Gantt, meanwhile, said that while he was against holding a special meeting, if three commissioners want it, he has no choice. As for which alternative he might favor, Bailey’s keeping mum until the meeting, saying, “I’m not ready to reveal that yet.”
Parkside is back
“There’s a zombie that got up and started walking around again,” Asheville resident Gordon Smith told the commissioners. “With the new board in place, we can look forward to a resolution of this. This is a zombie that’s going to keep coming back.”
Smith was referring to the controversial Parkside condominium project, which had indeed shambled back to the commissioners’ table after seemingly having been derailed by a Superior Court ruling deeming the county’s sale of public parkland to developer Stewart Coleman illegal. The project is currently in legal limbo while Coleman appeals.
In the interim, however, he has gotten permission to demolish the adjacent Hayes & Hopson Building, which occupies another portion of the condominium site. And though the developer has said he’ll delay demolition until his appeal is successful, the prospect had local activists calling on the commissioners to resolve the matter once and for all.
Meanwhile, Smith’s comments marked the start of what proved to be a theme.
“I’m here about the zombie too,” fellow activist Steve Rasmussen said with a chuckle. “It’s time to move on this—to move on eminent domain. We would like 10 minutes at your [Jan. 10 retreat]. The Parkside building won’t get built. Even if [Coleman] does win the appeal, the city has said they don’t want it in their front yard, and the public has made it quite clear they don’t want it.”
Rasmussen also called for saving the Hayes & Hopson Building, which dates back to the 1890s.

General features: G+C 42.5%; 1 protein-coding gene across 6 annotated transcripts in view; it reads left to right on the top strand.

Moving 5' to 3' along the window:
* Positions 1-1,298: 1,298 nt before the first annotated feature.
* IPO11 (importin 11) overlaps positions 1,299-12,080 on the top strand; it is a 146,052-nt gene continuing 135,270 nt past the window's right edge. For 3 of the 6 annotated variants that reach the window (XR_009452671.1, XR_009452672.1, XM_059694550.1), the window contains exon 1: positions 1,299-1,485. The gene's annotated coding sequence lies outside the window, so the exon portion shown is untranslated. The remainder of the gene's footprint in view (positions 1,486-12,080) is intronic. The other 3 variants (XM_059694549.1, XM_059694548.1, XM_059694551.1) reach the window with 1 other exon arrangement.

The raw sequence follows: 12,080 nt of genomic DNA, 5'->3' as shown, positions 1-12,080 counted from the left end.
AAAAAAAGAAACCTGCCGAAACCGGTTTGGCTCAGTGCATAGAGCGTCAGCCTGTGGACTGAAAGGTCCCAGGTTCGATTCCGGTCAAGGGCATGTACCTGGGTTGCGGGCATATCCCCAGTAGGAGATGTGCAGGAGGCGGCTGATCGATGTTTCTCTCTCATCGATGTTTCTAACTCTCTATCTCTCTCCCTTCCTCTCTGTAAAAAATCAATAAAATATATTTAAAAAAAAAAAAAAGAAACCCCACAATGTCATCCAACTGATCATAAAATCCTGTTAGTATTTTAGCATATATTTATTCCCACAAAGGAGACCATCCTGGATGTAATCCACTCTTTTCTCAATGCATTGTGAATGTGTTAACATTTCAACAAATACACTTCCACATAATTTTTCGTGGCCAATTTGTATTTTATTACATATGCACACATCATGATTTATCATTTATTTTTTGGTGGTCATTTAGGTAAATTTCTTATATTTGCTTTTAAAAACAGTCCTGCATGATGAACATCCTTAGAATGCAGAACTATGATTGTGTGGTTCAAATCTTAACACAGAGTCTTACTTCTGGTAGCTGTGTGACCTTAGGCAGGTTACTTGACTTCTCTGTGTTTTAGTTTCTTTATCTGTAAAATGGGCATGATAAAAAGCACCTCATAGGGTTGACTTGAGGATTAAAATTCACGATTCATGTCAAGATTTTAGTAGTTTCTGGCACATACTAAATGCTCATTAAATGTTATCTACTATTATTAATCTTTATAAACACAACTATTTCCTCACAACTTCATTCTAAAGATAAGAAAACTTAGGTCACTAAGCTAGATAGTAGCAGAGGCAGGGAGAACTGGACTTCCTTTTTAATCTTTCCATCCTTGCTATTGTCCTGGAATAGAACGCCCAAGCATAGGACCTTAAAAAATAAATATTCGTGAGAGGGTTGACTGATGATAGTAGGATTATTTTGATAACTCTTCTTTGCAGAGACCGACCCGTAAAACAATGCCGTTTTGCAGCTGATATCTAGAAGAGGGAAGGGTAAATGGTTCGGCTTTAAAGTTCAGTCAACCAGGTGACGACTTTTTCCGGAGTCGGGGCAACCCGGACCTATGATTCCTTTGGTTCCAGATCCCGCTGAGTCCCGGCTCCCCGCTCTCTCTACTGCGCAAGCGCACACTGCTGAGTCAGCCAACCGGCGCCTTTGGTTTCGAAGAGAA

“There could be lots of [renovation] jobs here, and the Hayes & Hopson could be a demonstration project,” he argued, adding that the structure could provide additional office space for the county or be used as a pavilion for the new Pack Square Park (an expensive pavilion planned for the park may not get built due to budget constraints).
“The days of dumping usable old buildings into the landfill are done—and so are the days of building fancy, expensive condos no one can afford to move into anymore,” Rasmussen proclaimed.
And Asheville resident Jenny Bowen noted: “Over 8,000 signatures have been collected declaring that we, as citizens, ask you to undo the illegal sale of Parkside and eminently domain that land. There is ample support from the community. You have a large groundswell of people ahead of you asking you to do this.”
But groundswell or no, the board seems unlikely to take such a step soon. “The official position of the board right now is to wait and see how the court case turns out,” Gantt told Xpress. “We’re considering our options and prioritizing them. Obviously eminent domain’s not at the top of the list; we’d rather resolve it another way.”